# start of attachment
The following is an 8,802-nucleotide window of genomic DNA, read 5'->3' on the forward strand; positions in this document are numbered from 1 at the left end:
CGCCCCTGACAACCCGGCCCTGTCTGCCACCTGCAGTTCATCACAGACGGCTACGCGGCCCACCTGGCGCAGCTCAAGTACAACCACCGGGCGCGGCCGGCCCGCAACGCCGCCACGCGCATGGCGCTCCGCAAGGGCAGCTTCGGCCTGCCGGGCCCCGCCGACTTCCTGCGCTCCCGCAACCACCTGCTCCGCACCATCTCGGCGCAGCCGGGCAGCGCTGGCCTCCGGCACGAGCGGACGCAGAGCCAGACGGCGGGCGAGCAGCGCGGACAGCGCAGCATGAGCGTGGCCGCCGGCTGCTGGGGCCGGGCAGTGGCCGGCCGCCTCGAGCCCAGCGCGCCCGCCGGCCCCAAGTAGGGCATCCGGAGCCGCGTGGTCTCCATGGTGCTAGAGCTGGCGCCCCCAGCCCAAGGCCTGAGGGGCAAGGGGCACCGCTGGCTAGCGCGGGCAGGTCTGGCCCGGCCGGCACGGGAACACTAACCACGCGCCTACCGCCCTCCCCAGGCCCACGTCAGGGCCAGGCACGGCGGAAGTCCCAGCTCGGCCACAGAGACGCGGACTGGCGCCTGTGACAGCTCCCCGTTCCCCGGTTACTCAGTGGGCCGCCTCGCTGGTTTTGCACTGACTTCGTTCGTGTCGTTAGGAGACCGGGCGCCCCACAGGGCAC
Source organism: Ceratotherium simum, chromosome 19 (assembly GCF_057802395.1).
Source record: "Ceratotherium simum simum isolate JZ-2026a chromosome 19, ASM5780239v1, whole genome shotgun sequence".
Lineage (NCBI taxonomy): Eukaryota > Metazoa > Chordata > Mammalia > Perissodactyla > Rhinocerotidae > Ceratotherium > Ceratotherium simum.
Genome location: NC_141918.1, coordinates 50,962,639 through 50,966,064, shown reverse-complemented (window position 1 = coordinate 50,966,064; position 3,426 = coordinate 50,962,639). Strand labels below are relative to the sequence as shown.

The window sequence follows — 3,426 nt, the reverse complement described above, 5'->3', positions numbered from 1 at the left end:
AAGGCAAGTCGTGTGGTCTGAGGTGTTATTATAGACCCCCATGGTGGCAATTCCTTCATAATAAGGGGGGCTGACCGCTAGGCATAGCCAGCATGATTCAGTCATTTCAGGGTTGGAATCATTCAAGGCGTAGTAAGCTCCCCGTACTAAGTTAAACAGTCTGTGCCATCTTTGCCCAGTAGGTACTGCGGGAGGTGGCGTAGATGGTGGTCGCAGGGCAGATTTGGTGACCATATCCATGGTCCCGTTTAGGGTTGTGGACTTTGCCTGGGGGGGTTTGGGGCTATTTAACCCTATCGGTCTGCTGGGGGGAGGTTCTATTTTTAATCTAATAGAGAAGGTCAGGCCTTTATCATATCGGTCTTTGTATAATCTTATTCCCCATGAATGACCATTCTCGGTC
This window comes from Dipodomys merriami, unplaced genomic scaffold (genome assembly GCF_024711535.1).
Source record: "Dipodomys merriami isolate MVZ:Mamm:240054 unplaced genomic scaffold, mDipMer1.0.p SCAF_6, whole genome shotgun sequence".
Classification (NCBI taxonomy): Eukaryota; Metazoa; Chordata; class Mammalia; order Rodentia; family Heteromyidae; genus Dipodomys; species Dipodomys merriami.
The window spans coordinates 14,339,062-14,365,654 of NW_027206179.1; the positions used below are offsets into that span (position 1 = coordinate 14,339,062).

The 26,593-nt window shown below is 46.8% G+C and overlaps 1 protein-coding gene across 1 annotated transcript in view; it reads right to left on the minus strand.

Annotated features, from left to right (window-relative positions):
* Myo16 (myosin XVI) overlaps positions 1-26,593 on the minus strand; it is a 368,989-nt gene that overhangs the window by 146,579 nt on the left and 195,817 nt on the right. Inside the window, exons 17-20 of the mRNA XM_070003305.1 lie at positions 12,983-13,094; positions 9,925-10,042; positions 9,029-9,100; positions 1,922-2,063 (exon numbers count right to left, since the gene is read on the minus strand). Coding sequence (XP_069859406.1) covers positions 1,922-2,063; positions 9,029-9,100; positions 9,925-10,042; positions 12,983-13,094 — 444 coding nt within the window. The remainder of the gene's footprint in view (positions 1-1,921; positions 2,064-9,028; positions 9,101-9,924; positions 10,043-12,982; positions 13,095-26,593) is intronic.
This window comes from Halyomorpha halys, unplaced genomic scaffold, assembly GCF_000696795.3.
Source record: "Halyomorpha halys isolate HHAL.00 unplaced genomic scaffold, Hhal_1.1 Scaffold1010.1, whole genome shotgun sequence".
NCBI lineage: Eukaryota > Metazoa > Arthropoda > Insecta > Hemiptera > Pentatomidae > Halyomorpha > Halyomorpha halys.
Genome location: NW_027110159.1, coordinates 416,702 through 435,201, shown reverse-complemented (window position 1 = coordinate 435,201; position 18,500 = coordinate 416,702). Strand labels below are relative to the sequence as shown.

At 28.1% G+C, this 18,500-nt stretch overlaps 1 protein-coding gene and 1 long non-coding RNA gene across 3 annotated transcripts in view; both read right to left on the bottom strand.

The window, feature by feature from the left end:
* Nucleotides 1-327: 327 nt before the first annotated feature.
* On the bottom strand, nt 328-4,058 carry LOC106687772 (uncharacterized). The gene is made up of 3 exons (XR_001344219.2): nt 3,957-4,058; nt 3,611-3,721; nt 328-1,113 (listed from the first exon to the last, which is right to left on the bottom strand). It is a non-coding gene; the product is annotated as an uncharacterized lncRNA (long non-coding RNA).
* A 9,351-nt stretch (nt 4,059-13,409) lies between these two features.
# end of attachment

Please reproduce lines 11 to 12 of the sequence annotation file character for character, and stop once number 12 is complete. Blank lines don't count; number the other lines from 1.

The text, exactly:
Classification (NCBI taxonomy): Eukaryota; Metazoa; Chordata; class Mammalia; order Rodentia; family Heteromyidae; genus Dipodomys; species Dipodomys merriami.
The window spans coordinates 14,339,062-14,365,654 of NW_027206179.1; the positions used below are offsets into that span (position 1 = coordinate 14,339,062).